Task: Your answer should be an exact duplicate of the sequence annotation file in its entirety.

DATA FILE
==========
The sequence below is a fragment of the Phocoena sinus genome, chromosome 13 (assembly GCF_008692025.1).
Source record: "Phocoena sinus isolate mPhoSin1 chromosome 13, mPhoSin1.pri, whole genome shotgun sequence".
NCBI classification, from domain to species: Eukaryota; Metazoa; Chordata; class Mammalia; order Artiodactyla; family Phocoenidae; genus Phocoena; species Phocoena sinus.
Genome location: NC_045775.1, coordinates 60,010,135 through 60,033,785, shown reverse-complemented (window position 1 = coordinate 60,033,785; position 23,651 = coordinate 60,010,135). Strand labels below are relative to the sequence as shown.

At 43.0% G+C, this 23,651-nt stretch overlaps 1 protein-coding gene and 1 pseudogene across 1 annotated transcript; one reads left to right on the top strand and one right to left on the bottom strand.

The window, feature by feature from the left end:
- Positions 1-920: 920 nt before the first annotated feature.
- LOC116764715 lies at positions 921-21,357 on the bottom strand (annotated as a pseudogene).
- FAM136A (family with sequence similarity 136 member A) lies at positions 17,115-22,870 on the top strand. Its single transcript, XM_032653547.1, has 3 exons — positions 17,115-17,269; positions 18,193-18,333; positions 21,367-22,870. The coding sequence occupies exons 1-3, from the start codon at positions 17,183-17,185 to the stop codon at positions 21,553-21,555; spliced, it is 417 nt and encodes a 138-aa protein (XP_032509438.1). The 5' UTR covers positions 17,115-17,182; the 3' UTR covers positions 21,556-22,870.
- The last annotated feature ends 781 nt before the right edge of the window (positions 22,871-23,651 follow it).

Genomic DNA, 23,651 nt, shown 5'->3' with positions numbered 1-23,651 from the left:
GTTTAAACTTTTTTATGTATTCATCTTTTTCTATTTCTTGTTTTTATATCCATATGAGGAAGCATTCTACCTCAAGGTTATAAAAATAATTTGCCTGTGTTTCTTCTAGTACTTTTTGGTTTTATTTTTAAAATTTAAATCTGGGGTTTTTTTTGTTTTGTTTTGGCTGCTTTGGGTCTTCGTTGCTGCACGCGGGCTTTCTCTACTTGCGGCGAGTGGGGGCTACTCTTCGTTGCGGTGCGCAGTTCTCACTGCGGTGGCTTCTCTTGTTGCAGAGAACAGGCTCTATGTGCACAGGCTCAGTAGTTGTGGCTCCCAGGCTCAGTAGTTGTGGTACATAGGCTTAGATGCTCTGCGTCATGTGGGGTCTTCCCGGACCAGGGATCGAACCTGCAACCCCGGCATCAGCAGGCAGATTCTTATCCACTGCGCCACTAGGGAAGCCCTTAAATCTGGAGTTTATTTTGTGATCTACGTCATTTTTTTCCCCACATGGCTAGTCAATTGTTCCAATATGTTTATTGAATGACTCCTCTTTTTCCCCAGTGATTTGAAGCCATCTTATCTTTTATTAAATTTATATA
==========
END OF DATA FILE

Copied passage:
The sequence below is a fragment of the Phocoena sinus genome, chromosome 13 (assembly GCF_008692025.1).
Source record: "Phocoena sinus isolate mPhoSin1 chromosome 13, mPhoSin1.pri, whole genome shotgun sequence".
NCBI classification, from domain to species: Eukaryota; Metazoa; Chordata; class Mammalia; order Artiodactyla; family Phocoenidae; genus Phocoena; species Phocoena sinus.
Genome location: NC_045775.1, coordinates 60,010,135 through 60,033,785, shown reverse-complemented (window position 1 = coordinate 60,033,785; position 23,651 = coordinate 60,010,135). Strand labels below are relative to the sequence as shown.

At 43.0% G+C, this 23,651-nt stretch overlaps 1 protein-coding gene and 1 pseudogene across 1 annotated transcript; one reads left to right on the top strand and one right to left on the bottom strand.

The window, feature by feature from the left end:
- Positions 1-920: 920 nt before the first annotated feature.
- LOC116764715 lies at positions 921-21,357 on the bottom strand (annotated as a pseudogene).
- FAM136A (family with sequence similarity 136 member A) lies at positions 17,115-22,870 on the top strand. Its single transcript, XM_032653547.1, has 3 exons — positions 17,115-17,269; positions 18,193-18,333; positions 21,367-22,870. The coding sequence occupies exons 1-3, from the start codon at positions 17,183-17,185 to the stop codon at positions 21,553-21,555; spliced, it is 417 nt and encodes a 138-aa protein (XP_032509438.1). The 5' UTR covers positions 17,115-17,182; the 3' UTR covers positions 21,556-22,870.
- The last annotated feature ends 781 nt before the right edge of the window (positions 22,871-23,651 follow it).

Genomic DNA, 23,651 nt, shown 5'->3' with positions numbered 1-23,651 from the left:
GTTTAAACTTTTTTATGTATTCATCTTTTTCTATTTCTTGTTTTTATATCCATATGAGGAAGCATTCTACCTCAAGGTTATAAAAATAATTTGCCTGTGTTTCTTCTAGTACTTTTTGGTTTTATTTTTAAAATTTAAATCTGGGGTTTTTTTTGTTTTGTTTTGGCTGCTTTGGGTCTTCGTTGCTGCACGCGGGCTTTCTCTACTTGCGGCGAGTGGGGGCTACTCTTCGTTGCGGTGCGCAGTTCTCACTGCGGTGGCTTCTCTTGTTGCAGAGAACAGGCTCTATGTGCACAGGCTCAGTAGTTGTGGCTCCCAGGCTCAGTAGTTGTGGTACATAGGCTTAGATGCTCTGCGTCATGTGGGGTCTTCCCGGACCAGGGATCGAACCTGCAACCCCGGCATCAGCAGGCAGATTCTTATCCACTGCGCCACTAGGGAAGCCCTTAAATCTGGAGTTTATTTTGTGATCTACGTCATTTTTTTCCCCACATGGCTAGTCAATTGTTCCAATATGTTTATTGAATGACTCCTCTTTTTCCCCAGTGATTTGAAGCCATCTTATCTTTTATTAAATTTATATA